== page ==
When a project is baselined, Microsoft moves the values in the Work and Cost (for both Tasks and Resources) to the Baseline Work and Cost fields. Re-baselining the entire project moves the values for all levels (Tasks, Activities, Phases, Resources, etc.) over. Saving the baseline for only selected tasks doesn’t.
MS Project 2002 introduced the option to “roll up baselines” to the summary tasks from the subtasks when baselining selected tasks. That was a huge improvement. They stopped short of doing the same for the Resource totals.
Let’s say that Bill has a total of 100 hours scheduled for two tasks: Write Specification (40 hours) and Create Prototype (60 hours). A Change Request is approved to double the time and those two tasks are re-baselined at 80 and 120 each. In the Resource Usage view, Bill’s baseline totals would still read 100 instead of 200.
Historically I have had to drop the details to Excel, use Subtotals to do the summation and paste it back into the project plan. Not a lot of fun. A friend of mine, Jon Smith (yes, that is his actual name), recently sent me a macro for Project that essentially does the same thing for the Work field without leaving MS Project. I tweaked it to add up the Cost field, too.
If you would like a copy of the macro, drop me an email at ThomasCutting@yahoo.com.
Sunday, September 30, 2007
On December 17, 1903, Orville and Wilbur Wright made the first successful powered airplane flight. It was quite an amazing accomplishment, but I don’t believe it would have been possible if they were working in today’s business world. The problem would have been the drive for perfection. It would have started something like this…
Orville: “Yes, sir, this is the design. The scope statement says you want us to build a self propelled machine that flies.”
Sponsor: “I see. But it only has two of those wing things. I was thinking it should have three. You know, one for a backup.”
Wilbur: “I suppose we could put a change request in for the third one.”
Finance Director: “We could actually save 25% by reducing it to one wing. With the cost overruns in the bike department it would really help increase our profits for the year.”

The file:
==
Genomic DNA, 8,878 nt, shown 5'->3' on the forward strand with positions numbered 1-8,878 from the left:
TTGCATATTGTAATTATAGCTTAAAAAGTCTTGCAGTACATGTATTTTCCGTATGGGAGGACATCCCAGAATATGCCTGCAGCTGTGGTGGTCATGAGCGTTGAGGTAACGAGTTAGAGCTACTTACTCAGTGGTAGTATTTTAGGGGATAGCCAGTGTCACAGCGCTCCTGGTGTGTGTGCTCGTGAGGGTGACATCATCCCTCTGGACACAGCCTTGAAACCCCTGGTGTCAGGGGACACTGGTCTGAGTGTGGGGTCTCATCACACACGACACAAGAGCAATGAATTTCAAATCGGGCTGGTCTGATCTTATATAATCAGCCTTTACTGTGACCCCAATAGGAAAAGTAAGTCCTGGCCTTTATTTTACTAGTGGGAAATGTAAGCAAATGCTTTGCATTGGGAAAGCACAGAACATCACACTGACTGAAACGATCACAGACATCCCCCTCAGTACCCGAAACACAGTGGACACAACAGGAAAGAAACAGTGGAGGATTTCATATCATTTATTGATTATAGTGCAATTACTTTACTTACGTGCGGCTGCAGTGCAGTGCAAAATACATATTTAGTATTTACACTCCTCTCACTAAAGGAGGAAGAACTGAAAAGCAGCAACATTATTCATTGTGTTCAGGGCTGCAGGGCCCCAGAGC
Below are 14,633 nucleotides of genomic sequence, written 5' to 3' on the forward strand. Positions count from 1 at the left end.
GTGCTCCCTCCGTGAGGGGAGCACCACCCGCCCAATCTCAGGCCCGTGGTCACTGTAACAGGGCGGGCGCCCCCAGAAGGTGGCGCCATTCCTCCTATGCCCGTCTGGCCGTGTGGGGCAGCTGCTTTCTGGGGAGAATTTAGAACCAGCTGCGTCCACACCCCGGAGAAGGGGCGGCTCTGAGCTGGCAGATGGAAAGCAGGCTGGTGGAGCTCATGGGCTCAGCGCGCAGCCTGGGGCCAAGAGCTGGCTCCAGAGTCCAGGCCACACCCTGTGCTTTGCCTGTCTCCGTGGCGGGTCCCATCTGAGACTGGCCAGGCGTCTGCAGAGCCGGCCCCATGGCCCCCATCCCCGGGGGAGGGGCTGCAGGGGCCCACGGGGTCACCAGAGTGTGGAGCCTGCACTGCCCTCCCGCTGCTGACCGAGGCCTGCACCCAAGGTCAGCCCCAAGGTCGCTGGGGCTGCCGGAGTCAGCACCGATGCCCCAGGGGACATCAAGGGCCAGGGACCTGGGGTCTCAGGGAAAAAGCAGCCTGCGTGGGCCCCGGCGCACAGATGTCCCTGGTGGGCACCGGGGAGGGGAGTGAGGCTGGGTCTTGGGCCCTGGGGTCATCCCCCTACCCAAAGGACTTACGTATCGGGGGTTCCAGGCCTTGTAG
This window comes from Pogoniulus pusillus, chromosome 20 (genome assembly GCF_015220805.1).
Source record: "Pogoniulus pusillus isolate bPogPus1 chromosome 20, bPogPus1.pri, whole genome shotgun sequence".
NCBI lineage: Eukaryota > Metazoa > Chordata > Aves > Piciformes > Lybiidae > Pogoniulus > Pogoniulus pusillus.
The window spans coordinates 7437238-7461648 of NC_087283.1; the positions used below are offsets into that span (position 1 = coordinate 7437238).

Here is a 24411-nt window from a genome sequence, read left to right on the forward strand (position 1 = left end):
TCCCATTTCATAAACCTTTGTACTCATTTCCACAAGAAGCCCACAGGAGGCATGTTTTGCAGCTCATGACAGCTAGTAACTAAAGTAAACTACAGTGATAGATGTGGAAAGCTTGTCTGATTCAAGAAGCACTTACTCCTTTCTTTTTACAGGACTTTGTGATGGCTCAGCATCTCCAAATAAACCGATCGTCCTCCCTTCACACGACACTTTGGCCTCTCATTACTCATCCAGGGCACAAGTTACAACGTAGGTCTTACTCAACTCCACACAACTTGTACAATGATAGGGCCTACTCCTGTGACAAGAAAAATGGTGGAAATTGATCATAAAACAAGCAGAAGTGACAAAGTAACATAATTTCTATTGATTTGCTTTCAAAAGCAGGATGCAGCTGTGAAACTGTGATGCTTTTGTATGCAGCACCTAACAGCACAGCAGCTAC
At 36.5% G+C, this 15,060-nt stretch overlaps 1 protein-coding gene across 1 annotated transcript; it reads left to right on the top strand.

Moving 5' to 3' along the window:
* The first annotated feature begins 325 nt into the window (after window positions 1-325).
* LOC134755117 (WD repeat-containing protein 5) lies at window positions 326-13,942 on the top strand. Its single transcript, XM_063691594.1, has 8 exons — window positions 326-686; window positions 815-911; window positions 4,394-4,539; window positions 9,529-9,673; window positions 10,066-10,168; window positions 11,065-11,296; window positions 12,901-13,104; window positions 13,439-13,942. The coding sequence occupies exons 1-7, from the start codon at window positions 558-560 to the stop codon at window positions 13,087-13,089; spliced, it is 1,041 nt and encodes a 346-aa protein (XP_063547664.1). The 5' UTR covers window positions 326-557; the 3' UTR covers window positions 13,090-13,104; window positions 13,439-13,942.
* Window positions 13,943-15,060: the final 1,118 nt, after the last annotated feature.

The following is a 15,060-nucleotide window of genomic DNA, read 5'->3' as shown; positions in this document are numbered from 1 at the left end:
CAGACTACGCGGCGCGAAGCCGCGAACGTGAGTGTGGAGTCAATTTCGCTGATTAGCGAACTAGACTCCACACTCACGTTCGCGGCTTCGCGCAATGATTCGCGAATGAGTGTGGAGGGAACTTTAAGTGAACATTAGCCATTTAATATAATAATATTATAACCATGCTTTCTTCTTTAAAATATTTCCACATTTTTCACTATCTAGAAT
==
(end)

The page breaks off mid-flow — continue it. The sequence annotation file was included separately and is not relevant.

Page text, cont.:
Orville: “The Functional Design clearly calls for two wings. All of the use case scenarios specify two.”
Marketing: “We could sell this easier if it was enclosed and had wider seats.”
Sponsor: “Yes! We should also place a phonograph on the back of each seat so people could listen to whatever they wanted to in flight. I saw it in a magazine once.”
Wilbur: “This was supposed to be the prototype.”
Upper Management: “Do whatever you have to do, but we told the stockholders it would be ready by the end of the year.”
The stakeholders have a grand vision of what the end product could be, but they need to get the thing off the ground first. Sometimes, aiming for great is overkill. But how do you know when it is ok to deliver something that isn’t perfect?
Meeting the Grade
There is a definite difference between grade and quality. Quality is a measure of how well a product meets its requirements. Grade is a category assigned to a product that has the same functionality but a different level of ability or requirement. Grade is the difference between a luxury vehicle and an economy car. Both are expected to get you from point A to point B and both will be tested for quality to ensure they meet their design specifications. A luxury car, however, is expected to be built better and have more features.
Anyone can snap a photograph but you wouldn’t turn your wedding memories over to your 13 year old nephew. By determining the expected grade of your product you can adjust the level of effort expended to meet that goal.
Setting the Priority
Along with any other critical success factors a choice must be made between three possibilities. Which one of the following is the most important to your project?